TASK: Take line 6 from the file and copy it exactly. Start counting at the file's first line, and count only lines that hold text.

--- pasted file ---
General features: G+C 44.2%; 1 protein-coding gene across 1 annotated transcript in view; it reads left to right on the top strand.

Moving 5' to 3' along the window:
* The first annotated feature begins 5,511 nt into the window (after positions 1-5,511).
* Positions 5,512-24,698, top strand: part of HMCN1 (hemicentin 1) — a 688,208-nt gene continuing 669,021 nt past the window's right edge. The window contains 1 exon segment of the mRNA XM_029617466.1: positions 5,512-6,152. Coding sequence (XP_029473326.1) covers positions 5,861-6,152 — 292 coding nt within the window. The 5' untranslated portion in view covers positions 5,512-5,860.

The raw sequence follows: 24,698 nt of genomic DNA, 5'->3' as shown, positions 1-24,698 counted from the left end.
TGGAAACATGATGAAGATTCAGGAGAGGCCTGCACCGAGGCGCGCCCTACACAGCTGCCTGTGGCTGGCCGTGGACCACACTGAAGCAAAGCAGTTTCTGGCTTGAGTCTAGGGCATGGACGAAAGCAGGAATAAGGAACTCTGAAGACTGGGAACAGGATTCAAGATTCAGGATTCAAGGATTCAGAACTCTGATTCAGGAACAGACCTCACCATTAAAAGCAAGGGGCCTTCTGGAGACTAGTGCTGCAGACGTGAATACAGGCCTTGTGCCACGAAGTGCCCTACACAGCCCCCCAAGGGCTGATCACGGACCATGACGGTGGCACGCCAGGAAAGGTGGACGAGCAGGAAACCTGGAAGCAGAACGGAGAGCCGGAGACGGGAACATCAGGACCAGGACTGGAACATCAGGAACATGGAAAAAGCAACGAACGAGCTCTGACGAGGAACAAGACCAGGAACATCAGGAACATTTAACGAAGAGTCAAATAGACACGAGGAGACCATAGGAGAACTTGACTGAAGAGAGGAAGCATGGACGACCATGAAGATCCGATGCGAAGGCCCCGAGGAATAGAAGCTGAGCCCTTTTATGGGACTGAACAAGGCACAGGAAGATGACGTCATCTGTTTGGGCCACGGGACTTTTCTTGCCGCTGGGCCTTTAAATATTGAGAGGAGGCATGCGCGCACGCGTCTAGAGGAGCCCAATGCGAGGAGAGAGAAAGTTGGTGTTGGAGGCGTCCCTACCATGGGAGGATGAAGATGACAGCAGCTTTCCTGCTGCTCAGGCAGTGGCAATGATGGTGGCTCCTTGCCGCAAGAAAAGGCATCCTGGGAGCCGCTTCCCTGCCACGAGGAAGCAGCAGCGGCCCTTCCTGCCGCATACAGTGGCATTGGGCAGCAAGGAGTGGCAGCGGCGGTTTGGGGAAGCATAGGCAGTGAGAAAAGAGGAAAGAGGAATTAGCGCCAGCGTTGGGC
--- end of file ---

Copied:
TGGAAACATGATGAAGATTCAGGAGAGGCCTGCACCGAGGCGCGCCCTACACAGCTGCCTGTGGCTGGCCGTGGACCACACTGAAGCAAAGCAGTTTCTGGCTTGAGTCTAGGGCATGGACGAAAGCAGGAATAAGGAACTCTGAAGACTGGGAACAGGATTCAAGATTCAGGATTCAAGGATTCAGAACTCTGATTCAGGAACAGACCTCACCATTAAAAGCAAGGGGCCTTCTGGAGACTAGTGCTGCAGACGTGAATACAGGCCTTGTGCCACGAAGTGCCCTACACAGCCCCCCAAGGGCTGATCACGGACCATGACGGTGGCACGCCAGGAAAGGTGGACGAGCAGGAAACCTGGAAGCAGAACGGAGAGCCGGAGACGGGAACATCAGGACCAGGACTGGAACATCAGGAACATGGAAAAAGCAACGAACGAGCTCTGACGAGGAACAAGACCAGGAACATCAGGAACATTTAACGAAGAGTCAAATAGACACGAGGAGACCATAGGAGAACTTGACTGAAGAGAGGAAGCATGGACGACCATGAAGATCCGATGCGAAGGCCCCGAGGAATAGAAGCTGAGCCCTTTTATGGGACTGAACAAGGCACAGGAAGATGACGTCATCTGTTTGGGCCACGGGACTTTTCTTGCCGCTGGGCCTTTAAATATTGAGAGGAGGCATGCGCGCACGCGTCTAGAGGAGCCCAATGCGAGGAGAGAGAAAGTTGGTGTTGGAGGCGTCCCTACCATGGGAGGATGAAGATGACAGCAGCTTTCCTGCTGCTCAGGCAGTGGCAATGATGGTGGCTCCTTGCCGCAAGAAAAGGCATCCTGGGAGCCGCTTCCCTGCCACGAGGAAGCAGCAGCGGCCCTTCCTGCCGCATACAGTGGCATTGGGCAGCAAGGAGTGGCAGCGGCGGTTTGGGGAAGCATAGGCAGTGAGAAAAGAGGAAAGAGGAATTAGCGCCAGCGTTGGGC